Violence and Alcohol: Are increased sentences the answer?

I have been reading about the new legislation proposed by Barry O’Farrell, the New South Wales Premier, in an effort to combat the presently alleged “epidemic” of alcohol fuelled violence sweeping through Sydney and its suburbs.  Let me start with this: my thoughts and prayers go out to those who have lost loved ones as a result of current “epidemic”.  Equally, those same thoughts and prayers go out to anyone who has lost a loved one to a violent act. There can be no excuse for unprovoked or excessive violence.

The focus on alcohol fuelled violence of late and the legislative enhancements that have been proposed to sentences for crimes arising whilst under the influence has bothered me because the focus, in my view, on the alcohol element seems to miss the point that any violence, unprovoked, excessive or otherwise, is, or ought be considered to be, abhorrent.  I am bothered by the perception that seems to arise that there are different levels of criminality there arises from an assault depending on whether one is under the influence of alcohol or not.

This is a chicken and egg scenario isn’t it? On the one hand it is suggested, or appears to be suggested, that by reducing the opportunities of some to drink will thereby reduce violence.  On the other hand the perception that arises from the legislation and the press would appear to be that only drunk people commit acts of unprovoked or excessive violence.

The latter statement must fundamentally be incorrect: simply put once does not need to be exclusively drunk (or otherwise under the influence) to act in a violent way.  I guess what I am saying is that violence is not the exclusive province of those who are drunk.

The former statement, again, is flawed.  For a start, some of the recent incidents of alcohol fuelled violence have occurred between 9pm and midnight being a time at which the proposed new lock out laws would have had the possibility of reducing the level of imbibement of alcohol of the individuals acting in a violent way.  Further, am I alone in thinking that locking people out of premises is counter intuitive to protecting the public from violent acts? A lock out after a certain period only adds to the number of people, intoxicated, walking around trying to find transportation home.  Surely then a lock out increases the risks of an incident happening.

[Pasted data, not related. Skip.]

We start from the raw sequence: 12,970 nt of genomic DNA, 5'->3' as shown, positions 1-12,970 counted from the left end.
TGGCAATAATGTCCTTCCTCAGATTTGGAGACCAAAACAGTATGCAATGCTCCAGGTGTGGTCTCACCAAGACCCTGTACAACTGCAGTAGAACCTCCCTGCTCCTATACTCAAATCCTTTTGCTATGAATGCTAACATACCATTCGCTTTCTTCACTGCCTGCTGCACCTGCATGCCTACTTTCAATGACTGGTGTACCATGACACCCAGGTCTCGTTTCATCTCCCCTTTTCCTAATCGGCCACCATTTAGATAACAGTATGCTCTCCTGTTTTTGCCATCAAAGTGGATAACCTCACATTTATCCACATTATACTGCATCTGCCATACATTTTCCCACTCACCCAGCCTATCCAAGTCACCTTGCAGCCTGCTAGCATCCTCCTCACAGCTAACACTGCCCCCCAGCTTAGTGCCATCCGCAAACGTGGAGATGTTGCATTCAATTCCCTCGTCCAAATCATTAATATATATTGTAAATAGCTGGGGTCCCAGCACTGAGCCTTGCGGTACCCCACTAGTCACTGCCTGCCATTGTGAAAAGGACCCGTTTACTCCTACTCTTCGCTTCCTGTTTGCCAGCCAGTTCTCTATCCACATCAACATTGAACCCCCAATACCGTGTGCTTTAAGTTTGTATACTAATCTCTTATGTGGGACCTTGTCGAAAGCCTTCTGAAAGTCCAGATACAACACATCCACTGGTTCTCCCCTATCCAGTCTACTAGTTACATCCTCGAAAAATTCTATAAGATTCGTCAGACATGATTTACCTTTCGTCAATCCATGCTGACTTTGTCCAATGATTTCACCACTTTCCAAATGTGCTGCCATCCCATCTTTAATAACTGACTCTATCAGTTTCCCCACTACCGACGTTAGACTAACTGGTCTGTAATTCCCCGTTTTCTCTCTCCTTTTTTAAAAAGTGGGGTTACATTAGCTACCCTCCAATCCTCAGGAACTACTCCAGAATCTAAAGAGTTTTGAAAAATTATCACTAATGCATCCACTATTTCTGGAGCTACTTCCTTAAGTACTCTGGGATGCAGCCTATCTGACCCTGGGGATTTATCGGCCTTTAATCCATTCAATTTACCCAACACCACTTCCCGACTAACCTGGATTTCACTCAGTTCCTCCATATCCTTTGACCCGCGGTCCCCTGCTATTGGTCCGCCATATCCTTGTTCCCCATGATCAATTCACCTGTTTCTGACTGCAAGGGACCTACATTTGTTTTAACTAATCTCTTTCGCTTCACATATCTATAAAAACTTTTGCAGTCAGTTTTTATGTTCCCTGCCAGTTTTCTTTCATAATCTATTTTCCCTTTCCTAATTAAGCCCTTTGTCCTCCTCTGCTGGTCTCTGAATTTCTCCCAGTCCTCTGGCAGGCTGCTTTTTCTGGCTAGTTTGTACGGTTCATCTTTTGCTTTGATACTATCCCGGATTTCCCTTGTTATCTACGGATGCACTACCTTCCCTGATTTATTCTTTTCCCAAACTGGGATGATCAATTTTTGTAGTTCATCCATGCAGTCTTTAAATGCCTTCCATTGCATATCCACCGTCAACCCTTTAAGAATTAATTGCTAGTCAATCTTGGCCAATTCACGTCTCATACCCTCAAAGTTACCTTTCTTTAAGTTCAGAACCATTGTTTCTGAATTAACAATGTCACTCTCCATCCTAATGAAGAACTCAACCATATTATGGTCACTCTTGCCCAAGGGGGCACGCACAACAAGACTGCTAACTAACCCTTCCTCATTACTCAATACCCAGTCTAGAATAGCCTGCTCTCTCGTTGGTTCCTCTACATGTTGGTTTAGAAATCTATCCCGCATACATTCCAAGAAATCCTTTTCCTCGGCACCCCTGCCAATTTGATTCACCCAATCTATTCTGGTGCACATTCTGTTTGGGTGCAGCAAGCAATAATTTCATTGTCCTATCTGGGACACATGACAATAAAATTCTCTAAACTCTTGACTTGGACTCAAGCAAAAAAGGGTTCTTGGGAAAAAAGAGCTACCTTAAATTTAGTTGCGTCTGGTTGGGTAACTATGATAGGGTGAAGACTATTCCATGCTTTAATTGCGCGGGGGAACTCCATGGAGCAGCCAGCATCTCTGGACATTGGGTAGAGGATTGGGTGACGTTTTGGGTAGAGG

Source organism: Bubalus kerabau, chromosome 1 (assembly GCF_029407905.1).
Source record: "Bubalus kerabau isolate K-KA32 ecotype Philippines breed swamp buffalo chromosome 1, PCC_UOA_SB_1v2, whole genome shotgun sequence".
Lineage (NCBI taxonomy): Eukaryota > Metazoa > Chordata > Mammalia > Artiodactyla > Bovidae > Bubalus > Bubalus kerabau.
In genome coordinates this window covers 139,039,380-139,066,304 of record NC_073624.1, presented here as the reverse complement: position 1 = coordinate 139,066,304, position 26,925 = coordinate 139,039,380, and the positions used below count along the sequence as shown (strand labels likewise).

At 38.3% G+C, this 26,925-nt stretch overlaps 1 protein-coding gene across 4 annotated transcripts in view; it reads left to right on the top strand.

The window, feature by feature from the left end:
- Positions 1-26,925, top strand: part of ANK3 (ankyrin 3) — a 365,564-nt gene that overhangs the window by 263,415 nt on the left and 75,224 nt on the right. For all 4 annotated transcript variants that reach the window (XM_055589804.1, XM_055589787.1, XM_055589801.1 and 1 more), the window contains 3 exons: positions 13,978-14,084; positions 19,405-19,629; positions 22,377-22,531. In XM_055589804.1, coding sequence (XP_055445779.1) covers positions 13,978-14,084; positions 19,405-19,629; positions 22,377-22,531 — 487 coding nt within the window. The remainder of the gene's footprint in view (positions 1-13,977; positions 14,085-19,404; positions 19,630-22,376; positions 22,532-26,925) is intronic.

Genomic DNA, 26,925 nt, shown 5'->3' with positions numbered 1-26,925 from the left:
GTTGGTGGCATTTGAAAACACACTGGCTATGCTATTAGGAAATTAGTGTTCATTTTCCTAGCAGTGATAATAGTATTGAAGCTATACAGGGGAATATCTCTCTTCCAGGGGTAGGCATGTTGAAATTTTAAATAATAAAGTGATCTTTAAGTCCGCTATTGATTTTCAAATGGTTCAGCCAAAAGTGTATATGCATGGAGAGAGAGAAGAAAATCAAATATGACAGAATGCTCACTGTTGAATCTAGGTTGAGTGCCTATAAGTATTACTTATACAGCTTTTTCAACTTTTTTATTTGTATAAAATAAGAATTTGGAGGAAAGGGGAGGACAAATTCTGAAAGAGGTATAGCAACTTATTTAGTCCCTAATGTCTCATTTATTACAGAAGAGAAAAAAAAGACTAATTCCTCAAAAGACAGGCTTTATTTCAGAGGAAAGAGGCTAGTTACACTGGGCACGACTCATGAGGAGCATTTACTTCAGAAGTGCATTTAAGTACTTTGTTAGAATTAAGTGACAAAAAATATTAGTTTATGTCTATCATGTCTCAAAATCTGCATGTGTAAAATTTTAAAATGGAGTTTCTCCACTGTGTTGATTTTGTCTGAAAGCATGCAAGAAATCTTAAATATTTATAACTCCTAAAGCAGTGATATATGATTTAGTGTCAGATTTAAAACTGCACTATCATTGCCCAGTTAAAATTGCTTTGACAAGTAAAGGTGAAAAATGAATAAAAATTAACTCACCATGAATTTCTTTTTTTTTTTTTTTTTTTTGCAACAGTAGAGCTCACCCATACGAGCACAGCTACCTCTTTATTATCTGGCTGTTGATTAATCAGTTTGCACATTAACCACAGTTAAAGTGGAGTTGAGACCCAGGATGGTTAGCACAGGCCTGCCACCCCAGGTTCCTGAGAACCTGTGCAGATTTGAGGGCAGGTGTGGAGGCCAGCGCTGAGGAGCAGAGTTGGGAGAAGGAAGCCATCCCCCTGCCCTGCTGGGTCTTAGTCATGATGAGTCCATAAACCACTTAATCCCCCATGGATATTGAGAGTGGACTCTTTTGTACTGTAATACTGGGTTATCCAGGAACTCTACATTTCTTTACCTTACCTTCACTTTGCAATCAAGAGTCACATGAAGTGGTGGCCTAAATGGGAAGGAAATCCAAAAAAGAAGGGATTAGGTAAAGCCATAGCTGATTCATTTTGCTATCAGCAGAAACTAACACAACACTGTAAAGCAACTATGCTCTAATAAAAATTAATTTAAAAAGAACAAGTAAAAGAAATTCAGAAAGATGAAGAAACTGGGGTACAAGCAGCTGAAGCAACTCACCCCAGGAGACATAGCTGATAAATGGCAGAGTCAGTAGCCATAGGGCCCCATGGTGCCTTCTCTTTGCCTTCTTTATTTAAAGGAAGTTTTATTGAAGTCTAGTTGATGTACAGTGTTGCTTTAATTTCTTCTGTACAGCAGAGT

Maybe I am being too simplistic here but to me increasing the sentences available for alcohol induced violence whilst increasing the opportunities for said violence to occur completely misses the point.  Stopping the violence surely must be the best means of stopping alcohol fuelled violence not the other way around.  Afterall, how many drunks are going to stop themselves from acting in a violent way whilst drunk because they fear incarceration? Dealing with the violence and not the alcohol element of the violence must be the better way.

For me it comes back to something that I tweeted a while ago: regardless of the sentences available the prosecution of offenders and the sentencing of same to custodial sentences for all types of assaults is a great place to start deterring likely future offenders.  The perception that offenders are going to get away with acting in a violent way seems to have been begat by the phalanx of good behaviour bonds and suspended sentences we have seen in the past.

In addition, we, as a society, must get back to condemning violence of any kind for being exactly what it is: an abhorrent act of cowardice rather than celebrating same.   This is everyone’s responsibility and traverses education of kids and young adults, the punishment of those who commit violent acts and, frankly, the shaming of repeat offenders rather than their celebration.